Finland Bridge: What threatens us?

by , under Enrique Tessieri


Everything that puts Europe in harm’s way today is in some cases more challenging to Finland: geopolitical uncertainty in Russia ranks high on the list as does populism, anti-immigration sentiment, near-flat economic growth, high unemployment, rising poverty and nationalism.

It’s clear that when you have enough of the latter, people are going to get pretty edgy and angry. But since I’m an optimist that believes in Finland and the Finns, I’m hopeful that things won’t get too much out of hand politically and force us to commit the same mistakes of the past.

Time is still on our side.

Näyttökuva 2015-8-19 kello 23.41.32

Russia and Europe then

Before travelling to Russia to meet President Vladimir Putin in June, Finland’s President Sauli Niinstö was asked by a reporter why he was chosen by the EU to hold talks with Russia to find ways to defuse the crisis in the Ukraine and improve relations with Brussels.

President Niinistö’s answer shouldn’t surprise us: “Is it because we have [as an EU] country the longest border [1,340km] with Russia?”

Even if that border that separates us had at times been a source of anxiety for us, especially during the Winter War (1939-40) and Continuation War (1941-44), matters have fortunately changed for the better.

Both of my Finnish grandparents, Harald and Aino, were model products of their historical times. Harald was an officer of the Finnish army and Aino was a member of the Lotta Svärd, an organization that had about 240,000 women members.

The aim of the Lotta Svärd was to assist soldiers and help bolster Finland’s defenses against the former Soviet Union. In a very patriarchal and conservative country torn by war, the only social morphine you had back were heavy doses of religion, nationalism and frugality.

Even if Harald and Aino never spoke to me about those difficult years of the 1930s and 1940s, their silence told you of terrible tales muted by pain and war.

Harald was a member of the White Guard, or Suojeluskunta, which was a voluntary militia that fought against the Red Guard in the Civil War of 1918 (January 27-May 15). The supreme commander of the White Guard was then General Marshal Carl Gustaf Mannerheim (1867-1951).

As many of us know, the Civil War tore a deep gash in Finland. Red Army losses rose to an estimated 33,000 compared with 5,600 Whites that died in the three-and-a-half-month-long conflict.

The small glimpses of Aino’s life as a young woman are still present in a Lotta Svärd songbook for White Guards published in 1932. Glancing through the pages of the pocket-sized book, there are two themes that almost jump at you from the pages: religion and nationalism with songs like Fatherland Hymn, Soldier Boy, Jaeger March and, surprisingly, one called the Titanic Hymn of the legendary ship that sunk on its maiden voyage in 1912.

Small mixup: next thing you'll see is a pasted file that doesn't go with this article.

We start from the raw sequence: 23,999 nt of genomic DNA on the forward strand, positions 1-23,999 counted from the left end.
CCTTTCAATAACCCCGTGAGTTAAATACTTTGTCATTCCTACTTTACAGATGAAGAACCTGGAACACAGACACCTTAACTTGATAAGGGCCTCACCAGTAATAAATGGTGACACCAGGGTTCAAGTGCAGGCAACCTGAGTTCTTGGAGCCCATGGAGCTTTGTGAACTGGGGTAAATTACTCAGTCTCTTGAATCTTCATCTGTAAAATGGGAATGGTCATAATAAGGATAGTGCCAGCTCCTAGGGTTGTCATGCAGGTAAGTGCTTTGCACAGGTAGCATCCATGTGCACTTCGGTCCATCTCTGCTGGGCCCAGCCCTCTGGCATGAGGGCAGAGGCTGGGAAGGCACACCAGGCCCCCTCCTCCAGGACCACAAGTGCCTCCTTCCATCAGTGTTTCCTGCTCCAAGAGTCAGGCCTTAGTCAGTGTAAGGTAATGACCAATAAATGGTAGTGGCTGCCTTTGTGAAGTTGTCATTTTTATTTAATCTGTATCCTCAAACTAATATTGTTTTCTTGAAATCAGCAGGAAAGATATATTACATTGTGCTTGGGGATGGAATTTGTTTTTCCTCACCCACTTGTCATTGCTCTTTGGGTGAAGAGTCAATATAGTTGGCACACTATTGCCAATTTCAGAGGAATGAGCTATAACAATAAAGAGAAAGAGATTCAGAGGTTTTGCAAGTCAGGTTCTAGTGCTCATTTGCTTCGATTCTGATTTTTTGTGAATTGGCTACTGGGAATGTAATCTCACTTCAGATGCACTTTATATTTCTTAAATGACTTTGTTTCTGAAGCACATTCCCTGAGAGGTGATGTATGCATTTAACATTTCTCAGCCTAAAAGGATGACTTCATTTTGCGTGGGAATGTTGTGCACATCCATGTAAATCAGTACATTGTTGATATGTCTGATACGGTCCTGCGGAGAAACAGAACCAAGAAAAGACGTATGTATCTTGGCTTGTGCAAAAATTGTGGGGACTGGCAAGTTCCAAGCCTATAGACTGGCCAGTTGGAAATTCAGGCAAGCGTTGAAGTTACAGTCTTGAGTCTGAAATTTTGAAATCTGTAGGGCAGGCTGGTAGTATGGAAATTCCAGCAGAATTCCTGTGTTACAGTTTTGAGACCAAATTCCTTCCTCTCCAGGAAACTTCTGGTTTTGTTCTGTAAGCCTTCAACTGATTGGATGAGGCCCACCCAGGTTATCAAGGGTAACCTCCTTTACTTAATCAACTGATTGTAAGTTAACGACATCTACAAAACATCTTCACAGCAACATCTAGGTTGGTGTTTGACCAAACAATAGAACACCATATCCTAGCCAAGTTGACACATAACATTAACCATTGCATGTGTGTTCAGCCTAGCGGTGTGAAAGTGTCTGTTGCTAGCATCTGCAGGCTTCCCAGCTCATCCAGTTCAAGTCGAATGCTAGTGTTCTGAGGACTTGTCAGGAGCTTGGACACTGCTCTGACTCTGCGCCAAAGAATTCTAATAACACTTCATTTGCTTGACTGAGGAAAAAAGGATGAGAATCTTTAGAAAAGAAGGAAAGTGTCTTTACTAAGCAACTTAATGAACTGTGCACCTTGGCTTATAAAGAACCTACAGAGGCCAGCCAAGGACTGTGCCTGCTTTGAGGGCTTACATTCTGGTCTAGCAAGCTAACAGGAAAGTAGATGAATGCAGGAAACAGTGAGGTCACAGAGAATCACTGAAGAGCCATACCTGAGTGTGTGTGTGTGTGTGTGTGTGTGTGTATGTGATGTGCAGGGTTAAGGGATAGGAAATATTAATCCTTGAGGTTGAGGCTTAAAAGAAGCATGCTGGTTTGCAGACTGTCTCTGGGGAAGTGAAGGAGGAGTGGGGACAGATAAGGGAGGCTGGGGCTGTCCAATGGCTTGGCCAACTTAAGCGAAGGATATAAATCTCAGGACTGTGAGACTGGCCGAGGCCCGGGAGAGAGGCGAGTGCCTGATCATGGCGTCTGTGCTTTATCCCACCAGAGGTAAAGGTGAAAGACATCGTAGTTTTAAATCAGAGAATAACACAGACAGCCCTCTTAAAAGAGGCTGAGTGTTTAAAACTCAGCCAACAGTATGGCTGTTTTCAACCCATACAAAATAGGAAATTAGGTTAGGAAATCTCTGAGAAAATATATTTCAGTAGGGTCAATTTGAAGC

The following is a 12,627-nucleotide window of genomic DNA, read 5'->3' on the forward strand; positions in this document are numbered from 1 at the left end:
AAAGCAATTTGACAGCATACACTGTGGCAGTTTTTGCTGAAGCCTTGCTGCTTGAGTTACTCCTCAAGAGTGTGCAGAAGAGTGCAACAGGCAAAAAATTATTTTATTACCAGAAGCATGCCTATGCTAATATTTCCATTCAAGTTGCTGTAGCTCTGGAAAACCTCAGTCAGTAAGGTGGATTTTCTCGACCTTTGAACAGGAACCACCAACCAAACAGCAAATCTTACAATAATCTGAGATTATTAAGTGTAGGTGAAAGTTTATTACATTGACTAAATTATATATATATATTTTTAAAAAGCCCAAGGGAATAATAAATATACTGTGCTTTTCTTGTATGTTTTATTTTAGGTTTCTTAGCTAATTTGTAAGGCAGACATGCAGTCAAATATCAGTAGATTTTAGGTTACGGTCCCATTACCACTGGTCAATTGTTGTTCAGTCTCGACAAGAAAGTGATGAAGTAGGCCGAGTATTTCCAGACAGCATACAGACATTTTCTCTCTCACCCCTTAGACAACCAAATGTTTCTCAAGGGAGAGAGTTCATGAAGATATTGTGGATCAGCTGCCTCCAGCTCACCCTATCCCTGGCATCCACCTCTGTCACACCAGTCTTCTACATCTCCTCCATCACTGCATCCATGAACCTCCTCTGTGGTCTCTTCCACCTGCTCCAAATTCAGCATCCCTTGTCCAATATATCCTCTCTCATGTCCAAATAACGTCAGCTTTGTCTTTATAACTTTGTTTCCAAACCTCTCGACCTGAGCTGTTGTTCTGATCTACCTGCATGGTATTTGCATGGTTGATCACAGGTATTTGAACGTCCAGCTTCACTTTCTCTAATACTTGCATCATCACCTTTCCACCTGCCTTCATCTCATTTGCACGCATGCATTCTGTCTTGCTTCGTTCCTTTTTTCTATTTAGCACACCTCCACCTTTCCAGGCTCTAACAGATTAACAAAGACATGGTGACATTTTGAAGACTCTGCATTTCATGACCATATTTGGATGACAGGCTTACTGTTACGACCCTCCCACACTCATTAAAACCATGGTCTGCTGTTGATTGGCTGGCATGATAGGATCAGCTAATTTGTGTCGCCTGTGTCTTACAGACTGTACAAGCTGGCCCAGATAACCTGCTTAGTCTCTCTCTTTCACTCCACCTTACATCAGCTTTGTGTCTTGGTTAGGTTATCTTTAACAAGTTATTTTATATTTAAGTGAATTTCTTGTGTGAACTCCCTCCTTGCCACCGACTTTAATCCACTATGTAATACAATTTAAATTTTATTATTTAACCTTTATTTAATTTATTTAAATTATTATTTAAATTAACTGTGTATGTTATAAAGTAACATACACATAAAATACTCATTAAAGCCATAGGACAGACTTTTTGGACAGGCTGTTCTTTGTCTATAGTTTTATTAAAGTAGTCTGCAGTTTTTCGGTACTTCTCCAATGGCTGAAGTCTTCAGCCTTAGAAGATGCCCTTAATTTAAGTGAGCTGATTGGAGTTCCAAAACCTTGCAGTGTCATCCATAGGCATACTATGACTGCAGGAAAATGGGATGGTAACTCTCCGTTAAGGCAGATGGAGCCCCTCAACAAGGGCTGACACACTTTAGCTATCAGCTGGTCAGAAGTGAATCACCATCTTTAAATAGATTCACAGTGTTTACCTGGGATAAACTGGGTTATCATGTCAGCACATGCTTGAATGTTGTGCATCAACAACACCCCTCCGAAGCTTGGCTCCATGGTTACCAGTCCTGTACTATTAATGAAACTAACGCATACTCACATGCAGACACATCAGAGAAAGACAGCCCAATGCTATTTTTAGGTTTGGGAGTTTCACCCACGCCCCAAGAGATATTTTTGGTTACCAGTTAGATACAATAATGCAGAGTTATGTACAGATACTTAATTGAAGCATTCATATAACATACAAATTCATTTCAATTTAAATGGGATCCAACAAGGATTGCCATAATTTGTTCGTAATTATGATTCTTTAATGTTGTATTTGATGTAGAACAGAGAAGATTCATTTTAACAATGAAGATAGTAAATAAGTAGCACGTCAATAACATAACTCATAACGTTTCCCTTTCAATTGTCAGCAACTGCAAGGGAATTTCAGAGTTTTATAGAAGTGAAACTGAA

My mother Leena, who was eleven at the time when she was studying geography from a textbook that was published in 1941, or shortly after the outbreak of the Continuation War and invasion of Russia by Nazi Germany in June of that year, had the following introduction:

“The tenth edition of ‘geography for schools’ was printed after the previous edition was sold out…The task [of editing the latest edition] has been especially trying due the dizzying pace of developments affecting Europe where old countries are replaced by new ones.”

Even if glimpses of my grandparents’ and mother’s lives in then poor and vulnerable Finland feel like you’re boarding a time machine, I have no wish to visit those former times marred by so much incomprehension, suspicion, destruction and death.

Russia and Europe now

Certainly we should be concerned about what is happening today in Russia and Europe. Moreover we should make an effort to blow the dust off our history books and reread with special attention to the lessons of the past so we don’t forget the terrible wars that once overtook this part of the world.

Fortunately times have changed from those terrible times. Most of Europe belongs to the EU and our relationship in this important union encourages cooperation instead of rivalries and war.

If there is something we can learn from the past it’s that we should pay closer attention to stop scapegoating and ultranationalism.

Nazi Germany was a tragic example of what can happen to a nation and a people when you allow scapegoating and ultranationalism to run amuck. I’m certain that the Nazis learned pretty rapidly in the 1920s that scapegoating groups like Jews brought them great attention, power and short-lived glory.

Is the same thing happening in Europe today with far right parties that scapegoat Muslims, migrants and the Romany minority? Anti-Semitism is still a problem in many part of Europe as well.

Even if Finland’s Muslim population totals only 60,000 people, Islamophobia has raised its head in our country. What will happen in the future if our Muslim population doubles or trebles?

Even if there are many threats that our country faces, should we be worried about what is happening in the Ukraine and the rest of Europe? Could events in the Ukraine escalate into open warfare and turn our common border with Russia into a source of anxiety as in the past?

I believe that Russia is not the biggest threat to Finland and Europe but distrust and suspicion on both sides are. Stoking the fires of fear and hatred will only worsen matters and bring rude surprises on those slippery slopes.

A good start to building peace in Europe is to confront our own prejudices and fears but a lot more effort is needed by governments and the EU as well.

The challenges we face are great but so are our recourses to deal with them, which give us hope of better days for this part of the world.

*The column was published in Finland Bridge (4/2015)

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